Some lawmakers want to make New Jersey the next state to require job postings to include pay or salary ranges. However, business groups say that New Jersey might be better off if it doesn’t do this just yet.
Proposed laws in the Assembly and Senate would require employers to list the hourly wage or salary, or at least a range of pay, for each job opening, along with a list of all the benefits that come with the job.
“It cuts out a lot of wasted time,” said Assemblyman Paul Moriarty, D-Gloucester, whose bill was being talked about in the Assembly Labor Committee at the end of March.
The Senate has a bill that is the same as this one.
Moriarty said that his plan would make New Jersey the same as New York and Connecticut, which already have laws about how much people are paid. Right now, he said, people looking for work might not look in the Garden State because they don’t know how much they could make there.
Moriarty said, “It gives the person looking for work at least an idea of what the floor would be and maybe an idea of what the ceiling would be.”
Alexis Bailey, vice president of government affairs for the New Jersey Business & Industry Association, says that putting pay transparency into place in other states has had mixed results. Also, there are already a lot of companies that post salary information.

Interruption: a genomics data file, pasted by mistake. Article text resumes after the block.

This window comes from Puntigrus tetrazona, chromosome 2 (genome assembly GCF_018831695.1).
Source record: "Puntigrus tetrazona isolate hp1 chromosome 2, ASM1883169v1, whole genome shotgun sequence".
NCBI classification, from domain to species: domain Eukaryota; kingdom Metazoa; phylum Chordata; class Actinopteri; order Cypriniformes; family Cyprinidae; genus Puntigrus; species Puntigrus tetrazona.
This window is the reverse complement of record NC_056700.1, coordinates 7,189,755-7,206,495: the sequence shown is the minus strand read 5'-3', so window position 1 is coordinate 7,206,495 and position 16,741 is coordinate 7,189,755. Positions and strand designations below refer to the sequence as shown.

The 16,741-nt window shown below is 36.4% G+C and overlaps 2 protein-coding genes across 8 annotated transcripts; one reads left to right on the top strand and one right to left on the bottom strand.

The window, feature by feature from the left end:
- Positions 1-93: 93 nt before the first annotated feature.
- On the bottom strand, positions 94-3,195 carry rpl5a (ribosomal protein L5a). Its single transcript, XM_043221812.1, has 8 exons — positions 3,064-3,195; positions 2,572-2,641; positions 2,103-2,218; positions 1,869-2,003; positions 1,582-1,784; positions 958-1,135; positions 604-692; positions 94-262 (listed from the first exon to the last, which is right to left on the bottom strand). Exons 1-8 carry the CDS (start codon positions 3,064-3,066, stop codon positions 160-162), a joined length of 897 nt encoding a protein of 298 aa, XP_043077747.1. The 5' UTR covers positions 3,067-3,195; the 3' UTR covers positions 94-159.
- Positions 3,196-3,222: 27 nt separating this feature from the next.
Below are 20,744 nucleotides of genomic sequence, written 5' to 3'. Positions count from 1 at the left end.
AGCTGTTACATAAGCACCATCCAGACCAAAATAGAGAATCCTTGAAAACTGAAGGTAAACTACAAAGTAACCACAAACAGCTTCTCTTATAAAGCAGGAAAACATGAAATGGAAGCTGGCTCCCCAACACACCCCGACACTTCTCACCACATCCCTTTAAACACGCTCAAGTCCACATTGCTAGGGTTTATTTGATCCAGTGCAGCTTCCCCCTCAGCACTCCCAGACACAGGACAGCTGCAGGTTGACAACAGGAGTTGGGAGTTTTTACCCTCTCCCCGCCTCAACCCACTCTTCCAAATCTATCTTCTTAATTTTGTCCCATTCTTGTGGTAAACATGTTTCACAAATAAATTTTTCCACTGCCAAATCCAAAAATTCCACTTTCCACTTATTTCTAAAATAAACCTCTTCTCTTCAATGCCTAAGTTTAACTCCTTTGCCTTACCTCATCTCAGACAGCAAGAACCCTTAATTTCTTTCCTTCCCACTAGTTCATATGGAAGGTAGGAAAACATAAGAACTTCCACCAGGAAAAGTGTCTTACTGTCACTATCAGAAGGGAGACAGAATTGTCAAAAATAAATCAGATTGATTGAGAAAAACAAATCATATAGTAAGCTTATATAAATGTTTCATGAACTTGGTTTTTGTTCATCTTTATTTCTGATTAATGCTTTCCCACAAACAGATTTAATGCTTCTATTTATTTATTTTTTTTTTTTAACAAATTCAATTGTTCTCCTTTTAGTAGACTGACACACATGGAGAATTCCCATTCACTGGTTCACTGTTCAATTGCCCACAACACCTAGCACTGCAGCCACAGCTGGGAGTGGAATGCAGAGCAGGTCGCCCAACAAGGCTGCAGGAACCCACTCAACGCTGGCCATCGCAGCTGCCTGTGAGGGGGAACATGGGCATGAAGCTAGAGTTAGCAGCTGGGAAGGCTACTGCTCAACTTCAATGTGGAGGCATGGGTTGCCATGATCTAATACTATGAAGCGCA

Bailey told lawmakers, “I think we should maybe just wait and see what happens.”
Critics of the bill say that pay ranges might not be seen as fair by people who want to work. Businesses may just post extreme ranges to satisfy the requirement.
Hilary Chebra, manager of government affairs for the Chamber of Commerce Southern New Jersey, said that giving candidates a wide salary range could be misleading.
Moriarty told different groups that he is willing to change his bill, which could include taking out the part that lets people sue for damages caused by breaking the law.
Bailey said that this could make employers more likely to be sued.
Under the bill, people who break the law could be fined up to $1,000 the first time, $5,000 the second time, and $10,000 the third time or more.
Moriarty’s bill affects companies with five or more workers, and it also requires employers to let every worker know about opportunities for promotion within the company.